Where are our leaders?

A popular special education teacher died from injuries sustained following a hit and run accident in Providence last week. It took eighteen minutes for a mutual aid ambulance to arrive on scene. The local news station investigative team did a follow-up report.

Somehow the message at the end of the report left viewers questioning whether the current labor dispute between The City of Providence and Providence Firefighters Local 799 is in part part of the problem.

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Let me be clear, in case my squawking about this situation for the last ten years wasn’t clear enough; The City of Providence has understaffed their EMS division since EMS became part of the fire department. Blame the union, blame the Commissioner, blame whoever you want, the bottom line is this: people die because EMS is over used, abused by the public, treated like an inconvenience by the Fire Department administration, misunderstood by the media, understaffed, underfunded and a meat grinder for the people who dedicate their fire department career to the EMS division.

The people in the trenches show up for work, respond to the calls and wonder where their leaders are. They wonder how this debacle is allowed to continue. They shake their heads, and respond to calls, and bring people to the ER for sniffles while others die in the street.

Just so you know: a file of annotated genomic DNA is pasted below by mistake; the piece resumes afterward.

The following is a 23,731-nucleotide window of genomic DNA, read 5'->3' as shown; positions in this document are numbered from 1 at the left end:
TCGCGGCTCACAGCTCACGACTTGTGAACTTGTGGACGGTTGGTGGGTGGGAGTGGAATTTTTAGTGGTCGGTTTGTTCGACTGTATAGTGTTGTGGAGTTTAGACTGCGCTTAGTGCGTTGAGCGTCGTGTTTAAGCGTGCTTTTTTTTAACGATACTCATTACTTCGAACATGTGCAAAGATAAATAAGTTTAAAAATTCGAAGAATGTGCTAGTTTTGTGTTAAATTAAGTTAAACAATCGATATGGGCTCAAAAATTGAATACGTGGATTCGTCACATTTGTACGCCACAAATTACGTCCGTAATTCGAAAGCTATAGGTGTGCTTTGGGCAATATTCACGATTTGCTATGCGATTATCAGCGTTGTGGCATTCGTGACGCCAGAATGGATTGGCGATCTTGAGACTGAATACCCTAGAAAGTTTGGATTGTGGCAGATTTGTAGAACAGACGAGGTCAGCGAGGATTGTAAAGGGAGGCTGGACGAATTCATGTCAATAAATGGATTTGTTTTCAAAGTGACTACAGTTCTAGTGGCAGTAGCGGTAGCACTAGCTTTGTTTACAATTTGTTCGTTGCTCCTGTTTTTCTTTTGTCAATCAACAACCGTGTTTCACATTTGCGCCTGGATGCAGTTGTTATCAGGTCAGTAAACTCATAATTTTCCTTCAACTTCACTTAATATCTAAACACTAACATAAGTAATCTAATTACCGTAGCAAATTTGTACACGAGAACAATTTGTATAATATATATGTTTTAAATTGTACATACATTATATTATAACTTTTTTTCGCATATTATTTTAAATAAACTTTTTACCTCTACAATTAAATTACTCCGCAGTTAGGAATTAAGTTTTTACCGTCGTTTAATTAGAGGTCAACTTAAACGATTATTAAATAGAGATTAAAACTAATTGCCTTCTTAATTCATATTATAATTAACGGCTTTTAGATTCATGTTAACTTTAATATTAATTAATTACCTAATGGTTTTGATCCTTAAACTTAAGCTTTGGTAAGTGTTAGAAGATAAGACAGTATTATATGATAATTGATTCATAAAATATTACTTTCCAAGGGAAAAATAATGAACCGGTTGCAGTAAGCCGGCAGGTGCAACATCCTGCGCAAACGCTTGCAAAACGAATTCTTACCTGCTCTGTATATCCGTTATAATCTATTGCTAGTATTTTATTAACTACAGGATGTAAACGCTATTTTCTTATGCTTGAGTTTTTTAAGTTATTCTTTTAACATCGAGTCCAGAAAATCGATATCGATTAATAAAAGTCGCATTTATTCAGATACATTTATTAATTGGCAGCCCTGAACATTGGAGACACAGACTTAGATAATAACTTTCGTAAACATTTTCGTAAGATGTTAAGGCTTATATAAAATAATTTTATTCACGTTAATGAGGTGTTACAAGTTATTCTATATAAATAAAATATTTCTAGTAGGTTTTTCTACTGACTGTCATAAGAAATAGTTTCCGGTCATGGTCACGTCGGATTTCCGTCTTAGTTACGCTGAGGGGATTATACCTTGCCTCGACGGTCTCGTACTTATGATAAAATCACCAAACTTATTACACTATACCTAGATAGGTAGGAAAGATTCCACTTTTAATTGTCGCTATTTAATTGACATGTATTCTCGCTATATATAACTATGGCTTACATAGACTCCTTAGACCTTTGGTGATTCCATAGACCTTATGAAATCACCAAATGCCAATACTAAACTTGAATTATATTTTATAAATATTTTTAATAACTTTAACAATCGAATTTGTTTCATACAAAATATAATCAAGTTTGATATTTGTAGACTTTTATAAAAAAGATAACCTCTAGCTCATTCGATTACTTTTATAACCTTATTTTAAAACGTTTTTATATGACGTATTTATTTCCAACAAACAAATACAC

There are no true leaders in EMS, just a bunch of fools running around in circles.

 

 

 

1 Comment

  • John Stell says:

    Unfortunately, this is not isolated. The lack of leadership goes all the way up to local, state, and even federal government. I love EMS; it’s where I first started. But there are major issues, rules, and regulations that must be addressed. I agree wholeheartedly with your post. I took a venture into air medical over this past year, and I must say I do enjoy the WORK itself. However, safety concerns (both crew and patient), as well as abuse/misuse of air medical (flying nosebleeds?), are beyond ridiculous. The same is true of ground EMS. There needs to be better regulation and stiff penalties for those misusing emergency services, be it ground or air. I also agree that nationwide, fire departments are not helping the situation in EMS. I have heard this problem in multiple departments, and it is aggravating to say the least. Using EMS as a work-horse to achieve goals in the fire service is doing a great disservice to our communities. EMS is, and should be, a medical profession in its own right, there to preserve public health and well-being. I’m not throwing firefighters under the bus here; I have several that are good friends, but the problem starts at the top. I wonder if other industrialized countries have any of these same problems??? I have a theory that these are not the same issues that plague other Western countries…but I could be wrong.

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